Tom Nesmith is the founder and director of the master’s program in Archival Studies in the Department of History. His interest in the growing public affairs and human rights roles of archives goes back to his first archival position at the then Public Archives of Canada, which involved acquiring and making available records related to the women’s movement. He wrote a short article on this work in *Canadian Woman Studies/les cahiers de la femme* vol 3, no.1 (1981) entitled “Sources for the History of Women at the Public Archives of Canada”. He was on the team of archivists that researched and mounted the major 1982-83 PAC exhibit of documents on the history of women in Canada (1870-1940), which toured the country for many years. Since joining the history department, he has introduced students to the roles archives play in public affairs, human rights, and social justice. Several Archival students have completed MA theses on these themes — from Aboriginal peoples’ archives to child abuse survivors’ archives. He has also published on these topics and delivered keynote addresses on them at archival conferences in Scotland and New Zealand and at the National Archives of Australia.
Adele Perry is a historian of women’s and gender history, colonial history, and the histories of migration and immigration. She teaches women’s history, Canadian history, and western Canadian history. Geographically and temporally Perry’s research focuses on north-western North America from the late eighteenth century to the early twentieth century with interests in comparative analyses of the Caribbean, the Antipodes, and the United Kingdom. Perry is completing a book length-project on intimacy, kinship, and identity in the nineteenth-century British empire, and is beginning new work on liberal humanitarian critiques of British imperialism in the fur-trade territories of mid nineteenth century British North America, and will make connections between indigenous dispossession, settler colonialism, and abolitionism and between the fur-trade colonies and their metropoles. This project will offer a new vantage point on the intellectual lineages of the discourse of modern human rights and its power and limitations to address the complicated histories of Indigenous peoples and imperialism. Her publications include: the award-winning On the Edge of Empire: Gender, Race, and the Making of British Columbia, 1849-71 (2001); co-editor, Rethinking Canada: The Promise of Women’s History (4, 5th, and 6th edition); and numerous articles in Canadian and international journals.
Dr. Greg Smith teaches and researches the historical dimensions of human rights, particularly from the 1700s and 1800s.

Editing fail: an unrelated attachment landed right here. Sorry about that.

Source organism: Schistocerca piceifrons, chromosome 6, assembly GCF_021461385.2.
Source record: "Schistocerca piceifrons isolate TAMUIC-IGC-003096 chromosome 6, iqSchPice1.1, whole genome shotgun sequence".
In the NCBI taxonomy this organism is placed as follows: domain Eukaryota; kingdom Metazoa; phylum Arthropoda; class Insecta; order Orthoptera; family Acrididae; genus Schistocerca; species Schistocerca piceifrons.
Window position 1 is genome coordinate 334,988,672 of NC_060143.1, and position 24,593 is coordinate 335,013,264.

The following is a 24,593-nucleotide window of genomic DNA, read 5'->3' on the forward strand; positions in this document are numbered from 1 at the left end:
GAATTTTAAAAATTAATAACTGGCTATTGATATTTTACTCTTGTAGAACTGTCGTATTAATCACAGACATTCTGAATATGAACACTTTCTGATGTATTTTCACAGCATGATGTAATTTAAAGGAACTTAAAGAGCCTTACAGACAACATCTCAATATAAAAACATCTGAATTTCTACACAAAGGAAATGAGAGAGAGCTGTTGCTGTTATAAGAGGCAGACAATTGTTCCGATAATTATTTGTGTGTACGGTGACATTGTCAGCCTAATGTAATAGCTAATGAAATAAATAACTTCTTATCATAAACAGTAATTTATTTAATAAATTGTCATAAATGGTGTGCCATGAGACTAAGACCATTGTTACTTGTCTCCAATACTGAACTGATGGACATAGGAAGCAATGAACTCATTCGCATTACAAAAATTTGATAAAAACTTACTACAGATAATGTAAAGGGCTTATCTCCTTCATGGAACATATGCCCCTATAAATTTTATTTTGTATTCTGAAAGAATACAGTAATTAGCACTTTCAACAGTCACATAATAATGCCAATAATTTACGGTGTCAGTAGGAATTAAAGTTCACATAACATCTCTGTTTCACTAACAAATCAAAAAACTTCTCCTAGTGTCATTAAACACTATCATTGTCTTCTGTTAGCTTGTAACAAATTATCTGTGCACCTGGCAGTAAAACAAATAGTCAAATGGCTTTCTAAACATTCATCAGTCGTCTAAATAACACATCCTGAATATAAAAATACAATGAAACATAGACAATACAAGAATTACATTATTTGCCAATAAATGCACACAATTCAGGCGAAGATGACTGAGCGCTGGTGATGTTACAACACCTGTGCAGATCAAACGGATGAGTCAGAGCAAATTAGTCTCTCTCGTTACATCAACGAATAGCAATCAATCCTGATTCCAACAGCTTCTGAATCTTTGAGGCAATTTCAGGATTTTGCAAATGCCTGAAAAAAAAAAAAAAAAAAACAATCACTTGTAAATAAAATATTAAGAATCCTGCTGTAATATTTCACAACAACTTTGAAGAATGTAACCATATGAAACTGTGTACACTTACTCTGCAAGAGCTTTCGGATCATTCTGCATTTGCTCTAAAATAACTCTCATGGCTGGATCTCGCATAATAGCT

The way we talk about human rights today is rooted in writings from the Age of Enlightenment on criminality, poverty, punishment and access to justice. Smith traces these roots in his research and has published on violence and the law, punishment and rights, and about access to justice for disadvantaged groups.
Smith is an assistant professor of history and associate dean of Arts. He co-ordinated the Institute for the Humanities Law & Society Research Cluster, where the 2009-10 program theme was “Law and Human Rights.”
In a world where many people think of “human rights” as an antidote for evil, it is important to remember that the most cunning leviathans often clothe themselves in a vision of righteousness.
Dr. Erik Thomson, an associate professor of history, urges us to consider concepts of human rights with a critical eye, as political power can complicate and tarnish rights-based arguments.
In his research, Thomson has scrutinized the diplomatic process that tried to restore and justify rights during the Reformation, as well as the networks of financiers, arms-dealers, rogues, and diplomats who started using rights language for their own personal gain across Europe and the world.
He teaches a course that focuses on texts examining how uncomfortably commerce, rights, empire, and citizenship come together in European thought.
Thomson earned his PhD and MA from the John Hopkins University and his BA from Queen’s University.
The beautiful scenery of Sri Lanka seems at odds with its ugly, 25-plus years of ethnic conflict between the Sinhalas and the Tamils. This conflict erupted in the 1980s through a clash of strong Sinhala nationalism while the Tamils pushed for self-rule. How did identity, violence, and government repression shape the conflict?
As a Senior Scholar, Ravi Vaithees studies how these factors intersect with human rights in his research and through his work as coordinator of the Postcolonial South Asian and African Studies research cluster.
These topics are also the focus of his senior joint undergraduate/graduate seminar on Imperialism, Decolonization and Neocolonialism, and other courses on modern South Asian and Asian history.